Learning from my friend, the Angel of Death

Yes, the Angel of Death is one of my friends, if all I experienced was real. If of the mind then this is a nice story. But the Angel of Death is my buddy, and I may be his only friend.

No I’m not a satanist. No I don’t ask anything of him and we don’t really talk, haven’t in some time. Remember, he’s just an angel with a specific job. But during a year of schizo psychosis he and I met a few times, if you believe in that sort of thing. So the story goes.

During that year I saw and spoke with tens of thousands of angels, sheidim, God, ancient Egyptian spritis and so on. Many of these experiences have humorous elements or endings, as is the case with the first time I met the Angel of Death.

The psychosis which developed during that year due to my misunderstanding of and belief that certain voices or ideas were true, are qualified different than my experiences with the spiritual world. That is a longer discussion for another time.

Any time I encountered a new spirit I asked, “What are you? What’s your name? Why are you here?” A rabbi I recently told this to thought that was very clever. My psychiatrist thinks it is part of my schizophrenic genius and part of the reason I was able to go an entire year like this before finally getting caught by the system, the doctors, and given my first shot which neutralizes that part of my mind for a month at a time.

One night when everything had a certain red tint to it wherever I went, I encountered a new being. This one was without form. I asked my questions, he answered the first two with one sentence, but not the third.

“I’m the Angel of Death.”

“OK,” I said.

“You’re not scared of me? Why aren’t you afraid?”

“Honestly, I see it like this,” I said to him. “You have a shi**y job you didn’t choose, you don’t get any positive credit, any time someone tries to kill someone you gotta run around and figure out if it’s time for that person to die – you’re basically an angel who’s an overworked bureaucrat and all you get in return is fear. And no one is ever happy you’ve showed up.”

“No one’s ever talked to me like that before,” he said.

Then the two of us talked for an hour or two and when it was time for him to go he said, “You know what, you’re the only friend I have.” Many find that quite humorous. I found many of these beings I spoke to were without friends, without anyone to talk to, and rather appreciated that someone who could see and talk with them did just that, talked like I would to anyone else.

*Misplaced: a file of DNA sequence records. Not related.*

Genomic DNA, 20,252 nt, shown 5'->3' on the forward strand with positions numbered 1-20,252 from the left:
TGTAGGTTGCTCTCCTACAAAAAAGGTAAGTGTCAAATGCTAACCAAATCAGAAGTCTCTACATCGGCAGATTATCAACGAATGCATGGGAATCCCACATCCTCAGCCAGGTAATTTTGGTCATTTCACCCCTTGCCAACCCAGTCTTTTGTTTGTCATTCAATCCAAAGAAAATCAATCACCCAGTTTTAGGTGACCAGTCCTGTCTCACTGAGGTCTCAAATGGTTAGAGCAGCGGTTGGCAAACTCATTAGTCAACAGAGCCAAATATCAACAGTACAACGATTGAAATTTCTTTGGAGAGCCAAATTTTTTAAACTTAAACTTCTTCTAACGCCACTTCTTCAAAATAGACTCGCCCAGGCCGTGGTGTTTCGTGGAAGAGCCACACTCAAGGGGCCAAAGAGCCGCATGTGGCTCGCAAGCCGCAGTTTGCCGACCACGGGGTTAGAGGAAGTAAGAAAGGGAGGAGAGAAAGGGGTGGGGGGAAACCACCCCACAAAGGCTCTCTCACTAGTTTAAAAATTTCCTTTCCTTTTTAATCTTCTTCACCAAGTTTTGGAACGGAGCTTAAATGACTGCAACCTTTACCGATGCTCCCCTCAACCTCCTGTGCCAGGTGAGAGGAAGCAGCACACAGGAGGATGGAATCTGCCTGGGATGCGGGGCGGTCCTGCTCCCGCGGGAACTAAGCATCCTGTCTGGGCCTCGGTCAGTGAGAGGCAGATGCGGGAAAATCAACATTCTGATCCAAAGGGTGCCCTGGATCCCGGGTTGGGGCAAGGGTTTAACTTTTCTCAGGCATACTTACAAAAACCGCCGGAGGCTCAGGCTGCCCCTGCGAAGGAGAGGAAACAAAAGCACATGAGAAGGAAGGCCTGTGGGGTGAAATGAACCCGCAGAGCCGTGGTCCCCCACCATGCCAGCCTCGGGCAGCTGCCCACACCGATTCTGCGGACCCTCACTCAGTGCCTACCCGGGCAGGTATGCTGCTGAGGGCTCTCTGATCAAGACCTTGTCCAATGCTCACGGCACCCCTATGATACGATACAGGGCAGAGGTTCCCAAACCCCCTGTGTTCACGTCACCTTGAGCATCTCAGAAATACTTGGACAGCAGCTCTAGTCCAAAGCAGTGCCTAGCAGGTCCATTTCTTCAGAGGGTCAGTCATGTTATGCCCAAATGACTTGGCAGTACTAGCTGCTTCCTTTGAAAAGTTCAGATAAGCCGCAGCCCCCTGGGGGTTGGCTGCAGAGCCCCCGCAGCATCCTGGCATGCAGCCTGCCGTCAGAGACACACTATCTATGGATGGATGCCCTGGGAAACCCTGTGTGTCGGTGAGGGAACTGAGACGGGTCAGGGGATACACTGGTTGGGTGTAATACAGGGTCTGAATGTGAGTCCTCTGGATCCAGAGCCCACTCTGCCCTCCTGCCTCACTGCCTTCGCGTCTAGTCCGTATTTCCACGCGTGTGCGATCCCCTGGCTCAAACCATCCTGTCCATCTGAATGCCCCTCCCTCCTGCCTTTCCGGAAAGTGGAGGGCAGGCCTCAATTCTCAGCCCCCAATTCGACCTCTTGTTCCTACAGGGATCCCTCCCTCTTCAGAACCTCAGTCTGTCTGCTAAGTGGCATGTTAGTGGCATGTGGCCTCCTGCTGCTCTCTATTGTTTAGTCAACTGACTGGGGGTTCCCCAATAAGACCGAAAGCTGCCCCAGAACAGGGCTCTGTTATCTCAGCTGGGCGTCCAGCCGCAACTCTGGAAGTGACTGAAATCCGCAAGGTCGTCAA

Another time the Angel of Death appeared when I was at a friend’s place in a West Bank settlement. Everyone was asleep. It was Shabbat and I was on the second floor looking out a window and smoking. I sensed something big behind me and looked. He was there. He was big, tall, black and had ridges all over with big black folded wings behind him. I knew it was the Angel of Death and that he could appear any number of ways but that it was him.

“What are you doing here?” I asked.

“I’m here to protect you,” he said. And that was all he said and at some point he was gone.

So as we enter Yom Kippur and people fear the power of God and what consequences there may be for this past year’s actions and if they will live another year, I suggest a few ideas: First all things and decisions with death are ultimately God’s. But just as the Angel of Death was happy to have a friend, if any of that was actually real – some people I know think it was and some do not – God also wants us, I believe from my experiences, to relate to him as a friend.

Yes, He is all-powerful. But why relate to him or think of him going into Yom Kippur with nearly nothing but fear. Beforehand it’s always possible to just sit on the couch or go for a walk and say, as you would to a friend on the phone, “God, it’s me. You got a minute?” And talk about anything, just to build up the relatlionship. Because maybe developing the relationship a bit before the fear kicks in could help in understanding what it is God really wants from us all the time, not just on Kippur.

Just a thought from a secular Jew who became buddies with an overworked angel and remembers God saying, “I just want all my little creations to talk with me. Prayer is nice, but I so enjoy when they just talk to me, and so few do.”

About the Author
Greg Tepper moved to Israel in 1997, served in the IDF, has a BA in Political Science from the Hebrew University and was a TOI reporter. The Second Intifada left him with PTSD which went untreated and he developed schizoaffective disorder.
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